The Open Boat | Critical Essay by Christopher Benfey

This literature criticism consists of approximately 15 pages of analysis & critique of The Open Boat.
This section contains 4,291 words
(approx. 15 pages at 300 words per page)
Buy the Critical Essay by Christopher Benfey

Critical Essay by Christopher Benfey

SOURCE: Benfey, Christopher. “Shipwrecks.” Pequod 32 (1991): 134-45.

In the following essay, Benfey traces Crane's interest in shipwrecks, which culminated in his personal experience on the Commodore and his story “The Open Boat.”

Throughout the Dora Clark affair, Stephen Crane had portrayed himself as a man to whom things happen. The “reluctant witness” was willing to testify, but his testimony revealed little of his effort to be where things were likely to happen, and nothing at all of his complicity in prolonging events once they had occurred. Crane's journalism allowed him to educate himself in the phenomenology of disaster—fires, murders, mining accidents, shipwrecks. When he found himself in the midst of such events, he was prepared to make the most of them. Three months after the Dora Clark...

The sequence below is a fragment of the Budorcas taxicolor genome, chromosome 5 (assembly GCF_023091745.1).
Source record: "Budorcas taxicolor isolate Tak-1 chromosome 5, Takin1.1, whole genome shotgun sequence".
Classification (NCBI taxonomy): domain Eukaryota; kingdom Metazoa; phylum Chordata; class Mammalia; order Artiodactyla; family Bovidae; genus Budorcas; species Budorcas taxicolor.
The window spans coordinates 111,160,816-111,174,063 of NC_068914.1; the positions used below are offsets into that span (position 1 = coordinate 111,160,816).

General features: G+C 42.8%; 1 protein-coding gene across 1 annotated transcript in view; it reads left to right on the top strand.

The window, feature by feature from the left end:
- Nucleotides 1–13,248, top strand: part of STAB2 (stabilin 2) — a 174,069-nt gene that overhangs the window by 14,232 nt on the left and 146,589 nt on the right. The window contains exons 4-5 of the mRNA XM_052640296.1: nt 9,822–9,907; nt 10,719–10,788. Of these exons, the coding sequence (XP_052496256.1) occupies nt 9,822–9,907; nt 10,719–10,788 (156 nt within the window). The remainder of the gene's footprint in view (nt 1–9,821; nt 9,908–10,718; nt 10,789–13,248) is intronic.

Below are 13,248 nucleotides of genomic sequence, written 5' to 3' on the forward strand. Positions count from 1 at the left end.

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This section contains 4,291 words
(approx. 15 pages at 300 words per page)
Buy the Critical Essay by Christopher Benfey